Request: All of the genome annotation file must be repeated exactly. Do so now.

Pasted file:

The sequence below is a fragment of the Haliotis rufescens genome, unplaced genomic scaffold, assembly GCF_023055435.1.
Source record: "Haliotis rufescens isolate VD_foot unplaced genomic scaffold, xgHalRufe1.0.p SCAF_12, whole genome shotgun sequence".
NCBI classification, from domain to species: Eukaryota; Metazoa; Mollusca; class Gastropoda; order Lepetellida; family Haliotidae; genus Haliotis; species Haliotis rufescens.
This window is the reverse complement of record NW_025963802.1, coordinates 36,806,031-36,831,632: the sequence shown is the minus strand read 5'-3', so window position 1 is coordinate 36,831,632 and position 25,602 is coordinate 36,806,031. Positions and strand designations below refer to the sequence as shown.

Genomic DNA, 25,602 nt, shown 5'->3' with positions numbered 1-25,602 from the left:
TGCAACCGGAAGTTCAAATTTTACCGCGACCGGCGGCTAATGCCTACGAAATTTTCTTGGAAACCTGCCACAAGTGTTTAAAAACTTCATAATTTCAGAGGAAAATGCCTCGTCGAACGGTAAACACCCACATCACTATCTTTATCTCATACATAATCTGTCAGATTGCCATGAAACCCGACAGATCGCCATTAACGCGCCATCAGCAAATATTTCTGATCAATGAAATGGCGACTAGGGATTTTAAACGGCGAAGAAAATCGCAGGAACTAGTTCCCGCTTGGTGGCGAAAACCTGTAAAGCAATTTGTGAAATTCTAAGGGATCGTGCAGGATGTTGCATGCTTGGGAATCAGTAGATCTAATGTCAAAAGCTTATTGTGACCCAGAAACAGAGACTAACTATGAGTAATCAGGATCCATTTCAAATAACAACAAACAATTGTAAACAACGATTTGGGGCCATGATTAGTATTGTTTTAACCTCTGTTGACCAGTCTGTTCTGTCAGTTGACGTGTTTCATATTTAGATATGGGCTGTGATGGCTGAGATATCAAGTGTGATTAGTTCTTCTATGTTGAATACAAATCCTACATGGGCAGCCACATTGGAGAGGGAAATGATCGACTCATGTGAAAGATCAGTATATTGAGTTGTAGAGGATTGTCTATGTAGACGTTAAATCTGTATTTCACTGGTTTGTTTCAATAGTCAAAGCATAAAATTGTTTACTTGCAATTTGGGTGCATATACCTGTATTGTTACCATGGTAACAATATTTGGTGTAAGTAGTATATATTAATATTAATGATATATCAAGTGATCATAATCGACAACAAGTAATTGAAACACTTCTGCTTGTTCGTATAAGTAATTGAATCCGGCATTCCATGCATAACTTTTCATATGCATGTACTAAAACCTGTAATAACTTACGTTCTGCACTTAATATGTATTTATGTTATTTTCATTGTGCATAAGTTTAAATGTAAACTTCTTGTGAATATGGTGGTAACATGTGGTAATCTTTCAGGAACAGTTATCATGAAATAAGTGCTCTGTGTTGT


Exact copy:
The sequence below is a fragment of the Haliotis rufescens genome, unplaced genomic scaffold, assembly GCF_023055435.1.
Source record: "Haliotis rufescens isolate VD_foot unplaced genomic scaffold, xgHalRufe1.0.p SCAF_12, whole genome shotgun sequence".
NCBI classification, from domain to species: Eukaryota; Metazoa; Mollusca; class Gastropoda; order Lepetellida; family Haliotidae; genus Haliotis; species Haliotis rufescens.
This window is the reverse complement of record NW_025963802.1, coordinates 36,806,031-36,831,632: the sequence shown is the minus strand read 5'-3', so window position 1 is coordinate 36,831,632 and position 25,602 is coordinate 36,806,031. Positions and strand designations below refer to the sequence as shown.

Genomic DNA, 25,602 nt, shown 5'->3' with positions numbered 1-25,602 from the left:
TGCAACCGGAAGTTCAAATTTTACCGCGACCGGCGGCTAATGCCTACGAAATTTTCTTGGAAACCTGCCACAAGTGTTTAAAAACTTCATAATTTCAGAGGAAAATGCCTCGTCGAACGGTAAACACCCACATCACTATCTTTATCTCATACATAATCTGTCAGATTGCCATGAAACCCGACAGATCGCCATTAACGCGCCATCAGCAAATATTTCTGATCAATGAAATGGCGACTAGGGATTTTAAACGGCGAAGAAAATCGCAGGAACTAGTTCCCGCTTGGTGGCGAAAACCTGTAAAGCAATTTGTGAAATTCTAAGGGATCGTGCAGGATGTTGCATGCTTGGGAATCAGTAGATCTAATGTCAAAAGCTTATTGTGACCCAGAAACAGAGACTAACTATGAGTAATCAGGATCCATTTCAAATAACAACAAACAATTGTAAACAACGATTTGGGGCCATGATTAGTATTGTTTTAACCTCTGTTGACCAGTCTGTTCTGTCAGTTGACGTGTTTCATATTTAGATATGGGCTGTGATGGCTGAGATATCAAGTGTGATTAGTTCTTCTATGTTGAATACAAATCCTACATGGGCAGCCACATTGGAGAGGGAAATGATCGACTCATGTGAAAGATCAGTATATTGAGTTGTAGAGGATTGTCTATGTAGACGTTAAATCTGTATTTCACTGGTTTGTTTCAATAGTCAAAGCATAAAATTGTTTACTTGCAATTTGGGTGCATATACCTGTATTGTTACCATGGTAACAATATTTGGTGTAAGTAGTATATATTAATATTAATGATATATCAAGTGATCATAATCGACAACAAGTAATTGAAACACTTCTGCTTGTTCGTATAAGTAATTGAATCCGGCATTCCATGCATAACTTTTCATATGCATGTACTAAAACCTGTAATAACTTACGTTCTGCACTTAATATGTATTTATGTTATTTTCATTGTGCATAAGTTTAAATGTAAACTTCTTGTGAATATGGTGGTAACATGTGGTAATCTTTCAGGAACAGTTATCATGAAATAAGTGCTCTGTGTTGT